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Improved end-of-life care for patients with dementia: greater family satisfaction and possibly greater end-of-life comfort


van der Steen, Jenny T., van Soest-Poortvliet, Mirjam C., Gijsberts, Marie-José H. E., Onwuteaka-Philipsen, Bregje D., Achterberg, Wilco P., Ribbe, Miel W., Deliens, Luc, de Vet, Henrica C. W.


Nederlands Tijdschrift Voor Geneeskunde, Volume: 157, No.: 17, Pages.: A5324-A5324

Year of Publication



Objective: To analyse possible trends in families’ evaluations of the quality of end-of-life care and the quality of dying in dementia.; Design: Analysis of individual patient data from 3 studies (2 solely retrospective (after death) and 1 partly prospective).; Method: We combined data on 372 residents with dementia from 38 nursing homes and 13 residential homes (‘psychogeriatric’ wards) over the period 2005-2010. Outcome measures were the End-of-Life in Dementia-Satisfaction With Care scale (EOLD-SWC; range: 10-40) to assess quality of, or satisfaction with, end-of-life care, and the EOLD-Comfort Assessment in Dying scale (EOLD-CAD; range: 12-42) to assess quality of dying (comfort). Regression analyses were performed with time (trend) as an independent factor and were adjusted for clustering of residents within homes. We also adjusted for differences between residents, homes, and study designs.; Results: We found a consistent trend of increasing family satisfaction with end-of-life care over the years (unadjusted: 0.5 points per year increment on the EOLD-SWC, and adjusted: 1.2 points; mean total score: 32.4 (SD: 5.3)). Results for the EOLD-CAD scale (mean: 32.2 (SD: 5.7)) were inconclusive; only the exclusively retrospective data indicated increased comfort. Item- and subscale-level analyses showed that, in particular, families were more satisfied with general (comfort) measures for residents and the emotional support provided for families; further, families reported lower levels of emotional distress in residents.; Conclusion: We found a positive trend of increased satisfaction with end-of-life care. Families also reported a possible increase in residents’ end-of-life comfort. Ongoing surveillance of outcomes measuring end-of-life quality is important in view of the increasing healthcare budget constraints.;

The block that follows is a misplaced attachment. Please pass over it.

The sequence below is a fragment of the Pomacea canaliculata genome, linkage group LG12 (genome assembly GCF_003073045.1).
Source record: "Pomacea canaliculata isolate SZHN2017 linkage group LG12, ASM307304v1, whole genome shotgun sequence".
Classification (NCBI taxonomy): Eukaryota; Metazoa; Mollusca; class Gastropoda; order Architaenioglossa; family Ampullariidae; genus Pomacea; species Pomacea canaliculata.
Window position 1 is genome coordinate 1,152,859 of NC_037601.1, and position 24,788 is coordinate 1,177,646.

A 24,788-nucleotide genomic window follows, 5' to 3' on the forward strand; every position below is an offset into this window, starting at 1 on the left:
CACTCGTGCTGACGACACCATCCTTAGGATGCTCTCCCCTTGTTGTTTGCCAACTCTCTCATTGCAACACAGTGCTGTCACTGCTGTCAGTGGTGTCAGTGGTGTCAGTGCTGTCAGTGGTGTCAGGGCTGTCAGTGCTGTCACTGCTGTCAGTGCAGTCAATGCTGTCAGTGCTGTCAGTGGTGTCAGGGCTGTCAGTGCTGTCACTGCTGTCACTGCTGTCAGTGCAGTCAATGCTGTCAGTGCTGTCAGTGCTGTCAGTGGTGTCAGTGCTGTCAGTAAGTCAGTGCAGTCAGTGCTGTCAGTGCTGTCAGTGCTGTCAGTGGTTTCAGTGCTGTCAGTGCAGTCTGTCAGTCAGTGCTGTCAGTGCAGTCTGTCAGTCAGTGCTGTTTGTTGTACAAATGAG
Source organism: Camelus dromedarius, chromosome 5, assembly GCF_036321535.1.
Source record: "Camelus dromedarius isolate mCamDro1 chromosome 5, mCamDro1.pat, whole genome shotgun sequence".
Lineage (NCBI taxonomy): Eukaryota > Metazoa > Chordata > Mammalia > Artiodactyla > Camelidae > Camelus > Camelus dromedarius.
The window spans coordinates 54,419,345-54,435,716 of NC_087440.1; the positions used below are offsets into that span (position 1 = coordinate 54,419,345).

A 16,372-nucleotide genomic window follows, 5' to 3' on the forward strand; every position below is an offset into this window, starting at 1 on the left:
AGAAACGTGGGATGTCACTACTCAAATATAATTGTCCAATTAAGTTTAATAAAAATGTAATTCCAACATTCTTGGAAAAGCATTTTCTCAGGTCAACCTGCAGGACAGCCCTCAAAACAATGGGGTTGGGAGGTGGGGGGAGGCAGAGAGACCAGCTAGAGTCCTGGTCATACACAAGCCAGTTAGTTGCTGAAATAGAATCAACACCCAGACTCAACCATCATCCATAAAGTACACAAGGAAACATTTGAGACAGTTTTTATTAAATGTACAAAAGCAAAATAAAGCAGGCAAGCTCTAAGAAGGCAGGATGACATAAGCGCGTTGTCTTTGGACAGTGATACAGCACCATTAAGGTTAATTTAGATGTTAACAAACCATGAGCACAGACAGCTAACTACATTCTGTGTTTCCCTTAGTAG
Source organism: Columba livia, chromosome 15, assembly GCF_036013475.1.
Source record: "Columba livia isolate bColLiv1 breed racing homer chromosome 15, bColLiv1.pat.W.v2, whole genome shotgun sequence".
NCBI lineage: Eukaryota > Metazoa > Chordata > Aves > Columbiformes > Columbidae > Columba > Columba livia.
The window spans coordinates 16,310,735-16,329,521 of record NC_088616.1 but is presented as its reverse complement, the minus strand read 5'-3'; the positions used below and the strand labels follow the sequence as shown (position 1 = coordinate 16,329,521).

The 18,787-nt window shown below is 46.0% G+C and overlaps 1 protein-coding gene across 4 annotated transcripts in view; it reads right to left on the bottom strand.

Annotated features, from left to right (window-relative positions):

aged, aged, 80 and over, alzheimer disease, dementia, female, humans, middle aged, mortality, nursing homes, patient satisfaction, psychology, quality of health care, quality of life, standards, statistics & numerical data, terminal care

Countries of Study


Types of Dementia

Dementia (general / unspecified)

Types of Study


Type of Outcomes

Quality of Life of Person With Dementia, Satisfaction with care/services


Long Term Residential Care without medically trained staff, Nursing Homes

Type of Interventions

End of Life Care

End of Life Care

Palliative Care